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The Hobbit can Save us

By September 28, 2012 19 Comments

Most nights my family goes through the same rituals –  the kids are herded up the stairs (which isn’t easy… they always have some excuse for why they need to do this or that) they brush their teeth, put on their pj’s, and climb into bed.  I’ve made it a habit since they were very little to read to them. Over the last few years we’ve made it through the first four Harry Potter books – stopping only because the story seemed to be getting a bit more dark. Lately, I’ve been reading The Hobbit to my eight year old son (the girls were not too interested) as a way to prepare for the upcoming movie, but also to prepare for a future reading of The Lord of the Rings.  We’re about 100 pages in – Bilbo has escaped Goblin mountain by tricking Gollum, and is now stuck up in a tree with the other dwarves as the wolves gather around them.  My son loves the story – he looks forward to it every night and gets irritated when I quit.  When I told him that there are three more books after this one his eyes lit up.  “Can we read those too?” he asked, to which I nodded.  Then he asked, “Did your dad read them to you when you were little?”  I responded with a laugh.  He didn’t… and it’s humorous to think about him doing so.  My dad did, however, introduce me to other forms of fantasy and myth.  My first movie was Return of the Jedi.  He and my uncle bought me loads and loads of comic books – Spider Man, The Avengers, Batman, and Ghost Rider, just to name a few.  He would even let me stay up late on a Saturday night to watch Dr. Who.  I think I was one of the few eight year olds who knew what the Tardus was.

I noticed something the other night when I sat down by my son’s bed and opened the draw.  There, next to The Hobbit, was his bible.  I paused – “Maybe I should be reading the bible with him,” I thought to myself.  I thought for a minute then grabbed The Hobbit, found our place, and started reading.  Do I want him to learn to read the bible? Yup.  But more and more I’m convinced that myths and fantasy like The Hobbit prepare our hearts to receive the gospel.  More than learn facts, figures, and morals I want my kids to strengthen their imaginations.  Only then will they be able to see beyond the shallow questions so often brought to the bible.  Only then will they be able to construct a gracious posture towards those who are different from them.  I’m convinced it’s through our imagination we develop the ability to question the way things are so we might cast visions that point to how things could be. So yes, I plan to read the bible with my kids.  But for now I’m content to let him follow Bilbo along his journey.  I truly believe that following Bilbo along the way for a little while will make it much easier to follow Jesus for the rest of his life.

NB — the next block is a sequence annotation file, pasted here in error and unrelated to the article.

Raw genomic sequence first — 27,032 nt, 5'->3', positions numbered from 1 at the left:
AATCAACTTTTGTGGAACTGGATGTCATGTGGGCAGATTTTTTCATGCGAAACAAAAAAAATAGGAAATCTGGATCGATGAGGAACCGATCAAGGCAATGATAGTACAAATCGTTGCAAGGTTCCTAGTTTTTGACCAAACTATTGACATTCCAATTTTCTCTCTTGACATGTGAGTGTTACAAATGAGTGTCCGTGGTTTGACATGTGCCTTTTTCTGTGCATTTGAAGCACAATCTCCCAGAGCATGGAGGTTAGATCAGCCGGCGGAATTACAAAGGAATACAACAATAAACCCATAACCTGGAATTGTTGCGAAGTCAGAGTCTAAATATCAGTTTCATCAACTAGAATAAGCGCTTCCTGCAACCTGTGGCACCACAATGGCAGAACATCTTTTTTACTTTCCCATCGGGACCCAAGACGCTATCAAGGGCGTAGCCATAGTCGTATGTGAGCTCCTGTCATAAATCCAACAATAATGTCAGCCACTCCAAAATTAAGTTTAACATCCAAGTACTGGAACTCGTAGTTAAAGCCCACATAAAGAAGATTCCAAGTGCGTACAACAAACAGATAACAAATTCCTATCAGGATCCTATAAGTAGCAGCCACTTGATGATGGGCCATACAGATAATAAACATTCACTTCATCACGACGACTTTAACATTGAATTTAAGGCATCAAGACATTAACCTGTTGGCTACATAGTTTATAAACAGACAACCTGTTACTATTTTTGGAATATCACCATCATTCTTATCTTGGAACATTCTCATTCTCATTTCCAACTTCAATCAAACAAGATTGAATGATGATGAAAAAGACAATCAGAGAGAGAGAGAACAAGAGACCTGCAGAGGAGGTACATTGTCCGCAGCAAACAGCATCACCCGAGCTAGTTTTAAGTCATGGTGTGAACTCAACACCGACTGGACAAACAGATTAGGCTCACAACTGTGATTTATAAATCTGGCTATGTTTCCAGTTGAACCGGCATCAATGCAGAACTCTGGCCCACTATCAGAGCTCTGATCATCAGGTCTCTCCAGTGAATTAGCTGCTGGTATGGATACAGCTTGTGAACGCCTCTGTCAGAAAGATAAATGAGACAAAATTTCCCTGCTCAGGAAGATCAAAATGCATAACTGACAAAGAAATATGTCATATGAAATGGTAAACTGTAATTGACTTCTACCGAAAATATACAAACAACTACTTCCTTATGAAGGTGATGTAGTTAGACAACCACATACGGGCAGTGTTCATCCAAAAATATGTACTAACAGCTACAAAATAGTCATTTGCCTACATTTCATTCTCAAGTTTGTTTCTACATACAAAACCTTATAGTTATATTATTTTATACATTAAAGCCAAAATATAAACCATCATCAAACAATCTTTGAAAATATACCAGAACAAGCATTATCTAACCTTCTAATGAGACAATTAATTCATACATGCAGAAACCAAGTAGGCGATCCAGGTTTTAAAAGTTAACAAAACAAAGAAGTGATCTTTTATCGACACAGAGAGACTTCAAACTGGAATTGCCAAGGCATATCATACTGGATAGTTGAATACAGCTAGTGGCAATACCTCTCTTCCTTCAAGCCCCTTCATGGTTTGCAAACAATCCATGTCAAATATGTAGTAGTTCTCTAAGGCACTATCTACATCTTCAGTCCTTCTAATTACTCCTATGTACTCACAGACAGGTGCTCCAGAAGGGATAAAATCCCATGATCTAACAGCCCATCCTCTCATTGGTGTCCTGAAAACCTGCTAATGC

Jason Lief

Jason Lief teaches Practical Theology at Northwestern College in Orange City, Iowa. He served as editor of Reformed Journal for many years and was one of the original bloggers on the RJ blog. You can find more of his writing at


  • Daniel Meeter says:

    I think this gets at the Van Sloten – Lief – Hoezee debate. It's in the 6 days of the week, in all sorts of ways outside of preaching, that we respond to the (Article 2 of the Belgic Confession) s0-called Second Book of Revelation. On the Lord's Day, God speaks to us in covenantal, promissary terms, in Gospel terms, which is why we preach only and always on the Scripture text. That's what the worship service is about: it's a covenantal business meeting. But during the rest of the week, in many and various ways we get these (okay Van Sloten) "sermons" like The Hobbit. My wife and I often tell people that Tolkien was for us like a Bible, in our youths, in the way that it explored the world for us. We also read it to our children in their childhood, and it was powerful for them. But I never thought to preach on it. I rather honored it in the way that it wants to be honored. Not as sermon materials, but as a story to be read out loud in the places and ways in which stories are read out loud. I suggest Van Sloten's approach, to preach on The Hobbit, would certainly do it injustice. Whether it does injustice to Metallica I have no idea. The very name Metallica makes me think of Saruman. Not good.

  • Scott Hoezee says:

    Good piece, Jason, and good comments, Daniel. I'd affirm most everything you wrote in your comment, Dan, and I'd do that just generally. Of course, in the case of Tolkien what you have is something written in a way calculated/designed to resonate broadly with the Gospel and with a broad catholic view of the kingdom. As I recall, Tolkien thought his friend C.S. Lewis was a bit ham-fisted in the more direct allegories he developed in the Narnia chronicles. Tolkien instead opted for a world with echoes and resonances that both prepare hearts for the Gospel–as you put it, Jason–and that reverberate with all the right spiritual notes, too. No way–a la my dialogue with John Van Sloten–does that make it rise to the level of an authorized preaching text akin to Scripture but that (vital) fact in no way diminishes the noble place such writings properly occupy in a believer's life (and in the lives of our children!).

  • svm says:

    So, are you saying it's like a parable?

  • Scott Hoezee says: